Inasmuch as appetite wanes in the cachectic stage of carcinomatosis, ghrelin is being evaluated as an anticachectic agent. Studies in the rat, mouse, and human indicate that ghrelin/GHS administration can dose-dependently enhance appetite, body weight, and fat mass in several short-term models of disseminated neoplasia [545549]. Caveats are that rigorous controls and blinding are often lacking, and evaluations are necessarily of short duration initially. In addition, some studies do not show orexigenic benefits [550, 551]. A preliminary study in 12 cachectic patients with dialysis-dependent kidney failure showed appetitive enhancement by ghrelin compared with randomized double-blind placebo injection over a 1-week interval [415].

5.7. Adipogenesis

Prominent effects of ghrelin/GHS include direct promotion of preadipocyte proliferation and adipocytic differentiation and hypertrophy [76, 552]: Table 6. GH-independent CNS actions may participate in lipogenesis [553]. Desacyl-ghrelin shares several of these actions [191, 199]. Relevant mechanisms embrace repression of insulin-sensitizing genes, such as adiponectin, and induction of adipocyte leptin and peroxisome-proliferating activator receptor- (PPAR-) gamma genes; stimulation of endothelial lipoprotein lipase, adipocyte fatty acid synthase, acetyl CoA carboxylase, and fat-cell glucose uptake; and inhibition of fat oxidation via rate-limiting carnitine-palmitoyl transferase [167, 171, 172, 191, 554, 555]. As a more general metabolic mechanism, ghrelin mediates inhibition of sympathetic outflow to thermogenic fat depots, reduction of uncoupling protein-1 expression, and thereby decreased resting energy expenditure [556, 557]. Species appears to influence some mechanisms. For example, in sheep, ghrelin potentiates glucose-induced insulin secretion, which is antilipoytic [558]. In rodents, unacylated ghrelin can elevate insulin concentrations, which is adipogenic [441]. Neither is the case in humans [210].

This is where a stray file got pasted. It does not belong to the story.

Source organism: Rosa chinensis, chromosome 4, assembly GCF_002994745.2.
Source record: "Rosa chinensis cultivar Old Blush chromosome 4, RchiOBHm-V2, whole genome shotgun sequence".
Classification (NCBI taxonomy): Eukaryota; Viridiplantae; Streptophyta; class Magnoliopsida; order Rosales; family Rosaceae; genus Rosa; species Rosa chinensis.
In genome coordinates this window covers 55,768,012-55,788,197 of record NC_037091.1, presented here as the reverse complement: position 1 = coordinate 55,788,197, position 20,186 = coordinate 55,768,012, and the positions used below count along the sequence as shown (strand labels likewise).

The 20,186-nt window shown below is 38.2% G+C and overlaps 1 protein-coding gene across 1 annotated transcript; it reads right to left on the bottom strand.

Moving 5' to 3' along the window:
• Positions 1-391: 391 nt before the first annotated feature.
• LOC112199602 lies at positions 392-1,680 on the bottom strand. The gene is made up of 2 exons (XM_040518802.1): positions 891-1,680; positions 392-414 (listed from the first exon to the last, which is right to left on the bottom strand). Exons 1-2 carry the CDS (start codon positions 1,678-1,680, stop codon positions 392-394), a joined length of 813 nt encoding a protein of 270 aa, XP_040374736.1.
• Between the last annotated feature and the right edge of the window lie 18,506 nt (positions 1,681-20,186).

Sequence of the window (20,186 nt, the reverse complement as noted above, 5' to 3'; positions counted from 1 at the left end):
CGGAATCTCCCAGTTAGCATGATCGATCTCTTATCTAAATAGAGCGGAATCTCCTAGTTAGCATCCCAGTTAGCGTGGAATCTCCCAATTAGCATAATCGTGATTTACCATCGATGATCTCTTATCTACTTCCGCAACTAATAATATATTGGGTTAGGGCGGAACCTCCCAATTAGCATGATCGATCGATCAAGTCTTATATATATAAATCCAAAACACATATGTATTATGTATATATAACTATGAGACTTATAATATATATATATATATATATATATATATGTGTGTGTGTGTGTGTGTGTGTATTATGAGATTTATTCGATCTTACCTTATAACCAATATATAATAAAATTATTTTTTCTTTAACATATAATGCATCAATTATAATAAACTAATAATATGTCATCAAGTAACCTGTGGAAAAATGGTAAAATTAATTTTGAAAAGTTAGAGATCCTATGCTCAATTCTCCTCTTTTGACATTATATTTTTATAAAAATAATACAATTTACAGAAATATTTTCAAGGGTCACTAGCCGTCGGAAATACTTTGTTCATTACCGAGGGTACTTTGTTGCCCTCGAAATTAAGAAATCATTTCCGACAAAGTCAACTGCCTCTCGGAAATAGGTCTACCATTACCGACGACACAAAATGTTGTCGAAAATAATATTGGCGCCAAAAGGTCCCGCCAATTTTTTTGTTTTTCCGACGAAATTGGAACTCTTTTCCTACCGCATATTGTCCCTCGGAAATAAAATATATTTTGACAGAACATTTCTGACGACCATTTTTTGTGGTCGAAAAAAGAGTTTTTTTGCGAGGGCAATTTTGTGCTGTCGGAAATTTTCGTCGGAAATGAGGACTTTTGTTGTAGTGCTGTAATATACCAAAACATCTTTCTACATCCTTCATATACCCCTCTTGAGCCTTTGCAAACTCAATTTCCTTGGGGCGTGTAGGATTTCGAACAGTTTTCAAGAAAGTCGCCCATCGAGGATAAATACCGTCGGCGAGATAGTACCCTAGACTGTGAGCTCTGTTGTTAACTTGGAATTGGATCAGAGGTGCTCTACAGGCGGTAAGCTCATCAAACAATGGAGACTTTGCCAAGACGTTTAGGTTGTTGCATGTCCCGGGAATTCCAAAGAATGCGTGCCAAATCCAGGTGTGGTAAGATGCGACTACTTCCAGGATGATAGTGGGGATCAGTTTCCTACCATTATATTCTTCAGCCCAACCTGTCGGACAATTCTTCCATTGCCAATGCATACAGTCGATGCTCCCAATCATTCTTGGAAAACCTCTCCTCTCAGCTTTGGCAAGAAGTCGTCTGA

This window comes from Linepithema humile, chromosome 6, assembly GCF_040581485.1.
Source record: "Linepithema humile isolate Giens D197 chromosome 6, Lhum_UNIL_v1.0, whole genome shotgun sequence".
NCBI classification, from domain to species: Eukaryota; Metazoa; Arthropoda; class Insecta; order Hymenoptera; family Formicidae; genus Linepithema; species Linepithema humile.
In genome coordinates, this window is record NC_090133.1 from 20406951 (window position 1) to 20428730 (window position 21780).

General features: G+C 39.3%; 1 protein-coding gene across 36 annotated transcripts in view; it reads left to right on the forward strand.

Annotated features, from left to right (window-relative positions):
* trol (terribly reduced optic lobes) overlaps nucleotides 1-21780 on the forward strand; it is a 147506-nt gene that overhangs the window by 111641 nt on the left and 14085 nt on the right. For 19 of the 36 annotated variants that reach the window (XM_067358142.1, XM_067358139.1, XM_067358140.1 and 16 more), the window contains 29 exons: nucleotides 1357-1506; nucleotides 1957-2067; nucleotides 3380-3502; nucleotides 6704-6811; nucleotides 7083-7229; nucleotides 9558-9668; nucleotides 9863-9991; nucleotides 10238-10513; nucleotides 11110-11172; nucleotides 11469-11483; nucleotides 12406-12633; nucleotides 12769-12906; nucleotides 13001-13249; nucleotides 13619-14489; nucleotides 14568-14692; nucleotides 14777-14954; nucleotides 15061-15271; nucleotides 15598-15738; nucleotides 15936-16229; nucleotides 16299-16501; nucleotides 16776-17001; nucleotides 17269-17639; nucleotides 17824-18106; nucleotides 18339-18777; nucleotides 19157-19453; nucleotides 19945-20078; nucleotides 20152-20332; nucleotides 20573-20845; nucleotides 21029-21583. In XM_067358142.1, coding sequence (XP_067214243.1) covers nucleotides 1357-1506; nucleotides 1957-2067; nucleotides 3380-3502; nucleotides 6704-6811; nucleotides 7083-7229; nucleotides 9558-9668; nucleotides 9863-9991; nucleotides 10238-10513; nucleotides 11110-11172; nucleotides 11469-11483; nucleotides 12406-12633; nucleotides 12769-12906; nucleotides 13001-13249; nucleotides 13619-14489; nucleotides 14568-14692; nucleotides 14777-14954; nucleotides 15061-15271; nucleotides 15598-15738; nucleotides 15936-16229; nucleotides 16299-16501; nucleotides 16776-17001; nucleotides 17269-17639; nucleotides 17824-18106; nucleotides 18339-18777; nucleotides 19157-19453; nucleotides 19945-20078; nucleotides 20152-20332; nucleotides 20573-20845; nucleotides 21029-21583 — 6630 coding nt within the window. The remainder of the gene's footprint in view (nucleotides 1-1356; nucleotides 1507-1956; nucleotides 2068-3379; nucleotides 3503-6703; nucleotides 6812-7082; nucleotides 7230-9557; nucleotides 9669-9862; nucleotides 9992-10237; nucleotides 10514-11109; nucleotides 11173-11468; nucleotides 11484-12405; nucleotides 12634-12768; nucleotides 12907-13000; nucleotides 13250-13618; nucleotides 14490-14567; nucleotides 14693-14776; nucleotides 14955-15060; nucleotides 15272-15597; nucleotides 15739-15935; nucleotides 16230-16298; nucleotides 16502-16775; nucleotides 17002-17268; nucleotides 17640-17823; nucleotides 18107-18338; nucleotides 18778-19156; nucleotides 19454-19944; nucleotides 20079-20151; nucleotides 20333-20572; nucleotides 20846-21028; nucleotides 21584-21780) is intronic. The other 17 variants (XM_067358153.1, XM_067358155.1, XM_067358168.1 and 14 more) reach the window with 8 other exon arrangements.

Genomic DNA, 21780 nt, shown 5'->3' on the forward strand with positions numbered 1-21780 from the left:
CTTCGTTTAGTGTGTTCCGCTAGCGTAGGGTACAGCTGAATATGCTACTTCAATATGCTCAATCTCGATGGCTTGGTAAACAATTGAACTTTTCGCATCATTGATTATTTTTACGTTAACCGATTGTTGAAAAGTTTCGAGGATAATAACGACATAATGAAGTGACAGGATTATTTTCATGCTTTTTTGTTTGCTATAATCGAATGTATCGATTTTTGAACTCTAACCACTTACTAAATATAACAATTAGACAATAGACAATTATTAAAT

tab6
Table 6: Adipogenic effects of ghrelin.

CNS pathways may participate in stimulating adipocyte hypertrophy [171] and increasing the respiratory coefficient (increased ratio of glucose/fatty-acid oxidation) [234, 392, 555]. In particular, ghrelin acts in part by repressing leptin, CRH, and histamine (anorexigenic) and activating orexin and NPY (appetitive) signaling [184, 559561]. Orexin A in turn inhibits GHRH gene expression, thus limiting GH-dependent lipolysis [562]. Thus, orexin contributes to fat accumulation by augmenting appetite, attenuating satiation, and restricting GH secretion [38, 171, 443].

Despite ghrelin’s strong adipogenic effects, subcutaneous, visceral, and total adiposity correlate negatively with blood ghrelin concentrations [116, 563]. This may be because a significant longterm effect of ghrelin is to drive pulsatile GH secretion, which is strongly lipolytic [4]. Animal models indicate that ghrelin antagonists are able to reduce hyperglycemia and adipogenesis, enhance energy expenditure and fat oxidation, stimulate insulin secretion and action, and heighten resistance to diet-induced obesity [167, 168, 179, 182, 184, 205, 564]. A potential risk of prolonged antagonist administration in the fasting state could be endogenous insulin-induced hypoglycemia [166], although this adverse event has not been observed in humans.

5.8. Bone Formation

GHS-R1a and ghrelin peptide are synthesized in bone cells, such as chondrocytes and osteoblasts [12, 565]. Albeit moderately well understood in other tissues, mechanisms mediating regulation of GHS-R1a in bone remain unclear: Table 7. Acylated and unacylated ghrelin stimulate osteoblast proliferation and differentiation, increase osteoblastic markers like osteocalcin and bone alkaline phosphatase, and repress osteoblast apoptosis putatively via phosphatidylinositol 3-kinase and mitogen-activated protein kinase signaling [566]. Moreover, in GH-deficient rodents, ghrelin administration augments Ca 2 + retention in the skeleton, thereby elevating bone-mineral density [565]. The clinical impact of these effects is not yet established.

tab7
Table 7: Key regulators of GHS-1a receptor.
5.9. Stress Adaptations

Recent studies point to a role for ghrelin in modifying pathophysiological adaptations to stress [275, 567, 568]. For example, ghrelin concentrations rise acutely after major surgery along with inflammatory cytokines like tumor-necrosis factor-alpha and interleukin (IL)-6 [569]. In mice, transgenic knockdown of the ghrelin receptor accentuates adverse effects of chronic social-defeat stress [570]. Analogously, ghrelin may permit adaptation to pain, since it blocks spinal-cord nociceptive signals [571]. Lipopolysaccharide endotoxin stress lowers blood ghrelin levels, causing an associated reduction in gastric emptying [572]. The latter is substantially relieved by ghrelin infusion. Under some conditions, desacyl-ghrelin inhibits gastric contractions by activating stress-adaptive CRH receptor-2, for which urocortin is the natural ligand [208, 348]. Ghrelin also induces the anorexigenic hypothalamic CRH gene [567], which normally stimulates ACTH release. Whether CNS-mediated inhibition of food intake by desacyl-ghrelin proceeds by activating the CRH pathway is not known [196].